Today, I want to let you know about a condition that is very scary, because it can very easily be diagnosed as diabetes. As a diabetic cat who is also a big cat, this is a condition that many people have warned my human to watch out for. The condition is called acromegaly.
This condition occurs when the pituitary gland develops a tumor, and it starts to secrete growth hormones. What happens when this occurs is what happened with the humans who attempted to show cat like reflexes with a stick and ball. It’s cute that you humans think those are fast reflexes. We felines could do so much better if we could hold that stick!
But unlike the humans who played that game, since the growth hormone secretion is at a lot higher concentration, acromegaly creates severe problems. Our paws, jaws, tongue, and forehead become enlarged and disproportional. In addition to this, we tend to urinate a lot, have an almost insatiable appetite, and have cardiovascular irregularities. In addition, diabetic cats with this disease become very insulin resistant. Doses of more than 20 units per day are required! To put things in perspective for you, even my highest dose is only 6.5 units per shot, or 13 units per day.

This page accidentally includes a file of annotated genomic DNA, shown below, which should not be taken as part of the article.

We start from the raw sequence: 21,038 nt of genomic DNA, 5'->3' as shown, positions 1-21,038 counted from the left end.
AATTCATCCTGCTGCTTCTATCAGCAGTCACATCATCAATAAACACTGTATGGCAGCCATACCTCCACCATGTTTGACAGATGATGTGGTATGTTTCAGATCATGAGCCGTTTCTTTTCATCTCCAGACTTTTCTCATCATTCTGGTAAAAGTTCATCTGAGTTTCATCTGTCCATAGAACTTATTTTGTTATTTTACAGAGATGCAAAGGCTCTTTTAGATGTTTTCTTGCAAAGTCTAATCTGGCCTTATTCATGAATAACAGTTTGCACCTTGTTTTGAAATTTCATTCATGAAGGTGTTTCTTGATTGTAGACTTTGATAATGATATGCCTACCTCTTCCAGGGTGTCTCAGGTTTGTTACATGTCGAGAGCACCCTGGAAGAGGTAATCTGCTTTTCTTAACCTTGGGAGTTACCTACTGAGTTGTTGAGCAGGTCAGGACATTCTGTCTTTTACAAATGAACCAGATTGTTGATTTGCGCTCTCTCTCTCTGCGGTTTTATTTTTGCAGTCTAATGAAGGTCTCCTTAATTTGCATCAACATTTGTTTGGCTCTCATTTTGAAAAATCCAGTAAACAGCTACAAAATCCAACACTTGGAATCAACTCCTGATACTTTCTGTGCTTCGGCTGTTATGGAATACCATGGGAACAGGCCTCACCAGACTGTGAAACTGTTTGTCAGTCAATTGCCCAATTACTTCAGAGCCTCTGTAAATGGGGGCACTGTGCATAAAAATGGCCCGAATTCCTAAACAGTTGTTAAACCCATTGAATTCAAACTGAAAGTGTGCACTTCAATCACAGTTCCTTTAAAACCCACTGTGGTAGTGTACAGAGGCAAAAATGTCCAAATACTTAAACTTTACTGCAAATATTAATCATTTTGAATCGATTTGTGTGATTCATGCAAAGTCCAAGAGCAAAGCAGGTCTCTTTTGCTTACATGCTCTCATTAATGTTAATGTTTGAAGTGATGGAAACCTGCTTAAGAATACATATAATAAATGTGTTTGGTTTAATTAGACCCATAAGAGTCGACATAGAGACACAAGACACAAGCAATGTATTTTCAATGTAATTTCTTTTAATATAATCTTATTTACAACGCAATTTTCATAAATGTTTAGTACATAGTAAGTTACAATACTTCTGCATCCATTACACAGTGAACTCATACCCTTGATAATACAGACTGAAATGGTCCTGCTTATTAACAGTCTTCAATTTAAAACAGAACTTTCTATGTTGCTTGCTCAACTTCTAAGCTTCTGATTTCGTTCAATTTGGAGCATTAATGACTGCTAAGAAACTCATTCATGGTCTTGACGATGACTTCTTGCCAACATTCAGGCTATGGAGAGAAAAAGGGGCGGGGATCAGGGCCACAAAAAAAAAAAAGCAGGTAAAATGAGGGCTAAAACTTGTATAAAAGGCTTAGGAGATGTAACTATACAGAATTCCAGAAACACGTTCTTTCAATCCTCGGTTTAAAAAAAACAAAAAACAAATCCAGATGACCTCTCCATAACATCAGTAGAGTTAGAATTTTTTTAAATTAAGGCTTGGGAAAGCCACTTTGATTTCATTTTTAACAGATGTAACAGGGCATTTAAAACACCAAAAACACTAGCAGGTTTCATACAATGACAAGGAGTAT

Acromegaly is diagnosed by either testing the blood of a cat who the humans in white coats think have the disease or by giving our pituitary gland a CT scan. Typically, CT scans are the best way to diagnose this condition.
If a diagnosis of acromegaly is confirmed, the short and medium term prognosis is okay, but the long term prognosis is not good. Generally speaking, cats with acromegaly will die due to heart failure, renal failure, or excessive growth of the pituitary gland.
My human is very confident I do not have this disease, because the amount of insulin I am getting does not indicate acromegaly and because my jaw, tongue, forehead, and paws are not growing. But he will keep an eye out for it, and all humans with diabetic cats should be aware of it.